5 Questions for Qisimah CEO Sakhile Xulu

Sylvana Lewin, Monday February 5th 2018

Music is a common unifier around the world. On the African continent, music plays an integral role in culture and life. From the Afrobeats of Nigeria’s WizKid to Somalia’s K’naan and beyond, the African music industry is truly on the rise.

MEST portfolio company Qisimah is a radio content monitoring platform that provides key stakeholders in the music industry with real-time data in regards to their music. They track what radio stations are playing a song, and in which countries. Since the company received seed funding in August 2017, they have been making big waves in the music industry; winning a World Summit Award and receiving recognition from the Ghanaian government.

Qisimah recently partnered with the Musician Union of Ghana to create a list of the top 20 songs that received the most airplay in 2017. We spoke to Qisimah CEO Sakhile Xulu to get his insight on what had happened since.

Why did Qisimah publish the list of the top 20 songs with the most airplay in 2017?

Qisimah is an independent music consumption data company, which means we serve many different stakeholders in the music industry who use our data types for various case studies. We recently partnered with the Musician Union of Ghana, Musiga. The partnership is aimed at empowering the music industry with data. The list was published by Musiga, not Qisimah. We merely provided them with data for them to be able to publish the list.

What did you find in creating this list?

One of the biggest findings was that Gospel as a genre was not being aired as much in comparison to secular popular music. This was surprising in a sense because Ghana would describe itself as a very spiritual and religious nation.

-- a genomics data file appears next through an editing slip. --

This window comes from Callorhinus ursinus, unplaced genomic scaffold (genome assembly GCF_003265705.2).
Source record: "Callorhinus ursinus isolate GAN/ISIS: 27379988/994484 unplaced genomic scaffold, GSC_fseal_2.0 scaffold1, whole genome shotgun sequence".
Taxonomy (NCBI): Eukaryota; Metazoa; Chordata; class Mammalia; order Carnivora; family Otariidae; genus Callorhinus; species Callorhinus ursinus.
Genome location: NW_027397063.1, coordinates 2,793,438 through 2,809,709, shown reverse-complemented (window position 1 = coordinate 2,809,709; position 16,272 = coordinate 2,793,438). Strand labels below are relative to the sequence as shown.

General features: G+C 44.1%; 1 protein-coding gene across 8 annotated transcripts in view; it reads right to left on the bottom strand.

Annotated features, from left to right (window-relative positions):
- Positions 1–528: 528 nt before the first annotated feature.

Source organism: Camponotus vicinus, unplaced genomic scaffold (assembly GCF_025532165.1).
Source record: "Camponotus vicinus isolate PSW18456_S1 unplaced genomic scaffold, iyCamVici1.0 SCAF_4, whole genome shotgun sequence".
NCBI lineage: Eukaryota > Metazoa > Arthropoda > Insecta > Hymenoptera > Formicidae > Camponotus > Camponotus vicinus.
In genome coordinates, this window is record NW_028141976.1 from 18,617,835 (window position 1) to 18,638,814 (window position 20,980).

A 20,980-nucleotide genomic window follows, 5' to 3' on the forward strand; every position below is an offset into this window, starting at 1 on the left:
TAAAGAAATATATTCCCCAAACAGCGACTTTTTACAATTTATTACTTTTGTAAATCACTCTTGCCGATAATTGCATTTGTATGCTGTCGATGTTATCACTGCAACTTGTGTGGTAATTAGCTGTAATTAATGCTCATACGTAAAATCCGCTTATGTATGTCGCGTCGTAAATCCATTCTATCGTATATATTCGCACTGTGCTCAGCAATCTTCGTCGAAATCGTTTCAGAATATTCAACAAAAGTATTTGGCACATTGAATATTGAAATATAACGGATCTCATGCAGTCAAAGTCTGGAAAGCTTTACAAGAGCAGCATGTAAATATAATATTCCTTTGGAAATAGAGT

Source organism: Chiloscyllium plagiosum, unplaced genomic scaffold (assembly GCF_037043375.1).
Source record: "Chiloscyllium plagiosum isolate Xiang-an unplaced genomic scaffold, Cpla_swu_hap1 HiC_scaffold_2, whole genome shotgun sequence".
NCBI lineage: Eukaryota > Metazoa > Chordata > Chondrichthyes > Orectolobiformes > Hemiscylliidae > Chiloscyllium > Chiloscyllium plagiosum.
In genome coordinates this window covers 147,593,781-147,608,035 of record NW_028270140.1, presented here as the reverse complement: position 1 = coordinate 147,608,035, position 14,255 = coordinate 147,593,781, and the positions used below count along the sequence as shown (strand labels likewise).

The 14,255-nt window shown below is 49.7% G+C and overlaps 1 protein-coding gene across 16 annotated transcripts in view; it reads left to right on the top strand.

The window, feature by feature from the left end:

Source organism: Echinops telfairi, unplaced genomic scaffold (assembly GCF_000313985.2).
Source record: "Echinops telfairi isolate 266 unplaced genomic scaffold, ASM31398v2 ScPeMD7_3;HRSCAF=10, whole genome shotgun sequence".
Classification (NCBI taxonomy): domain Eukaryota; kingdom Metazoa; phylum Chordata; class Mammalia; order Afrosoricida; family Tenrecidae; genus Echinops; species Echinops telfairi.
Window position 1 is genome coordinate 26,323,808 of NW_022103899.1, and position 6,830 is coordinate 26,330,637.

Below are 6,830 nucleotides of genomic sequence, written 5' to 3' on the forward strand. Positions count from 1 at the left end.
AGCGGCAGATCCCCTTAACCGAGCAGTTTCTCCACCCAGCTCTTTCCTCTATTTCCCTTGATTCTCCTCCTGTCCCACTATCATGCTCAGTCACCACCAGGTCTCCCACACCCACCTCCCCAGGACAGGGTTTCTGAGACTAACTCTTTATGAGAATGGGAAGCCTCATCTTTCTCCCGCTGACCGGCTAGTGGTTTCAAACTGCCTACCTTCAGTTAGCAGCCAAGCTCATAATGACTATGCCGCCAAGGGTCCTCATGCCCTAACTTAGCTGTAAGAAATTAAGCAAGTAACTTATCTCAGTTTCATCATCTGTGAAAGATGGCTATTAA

What has the response to this list been like?

To be honest, the response has been phenomenal. At one stage the list was the biggest entertainment news in the country. The thing with music is that it is very subjective, everybody thinks the best songs or the most played songs are based on what songs are on their individual playlists. The list came as a major shock to most because some of the songs they expected to see on the list were not. It sparked a national discussion about the lack of Gospel that appeared, but more importantly gave us much-needed traction in terms of awareness.

What are you most excited for in music this year?

What excites us in general regarding the music industry this coming year is that the various stakeholders in the sector are very open-minded in finding solutions that will ultimately grow the industry. This will be beneficial to all those involved. We are on a brink of a technological renaissance when it comes to the African music industry, and it is exciting to be one of the companies in the middle of it.

What can we expect from Qisimah in the future?

In a nutshell, Qisimah wants to be the engine behind the Ghanaian, and African music industry at large, so in the coming year you can look forward to both local and global partnership announcements that will allow us to achieve this.

If you’re interested in starting a company like Sakhile’s, apply to join the next cohort at the MEST training program today! Applications for South Africa close 15 February.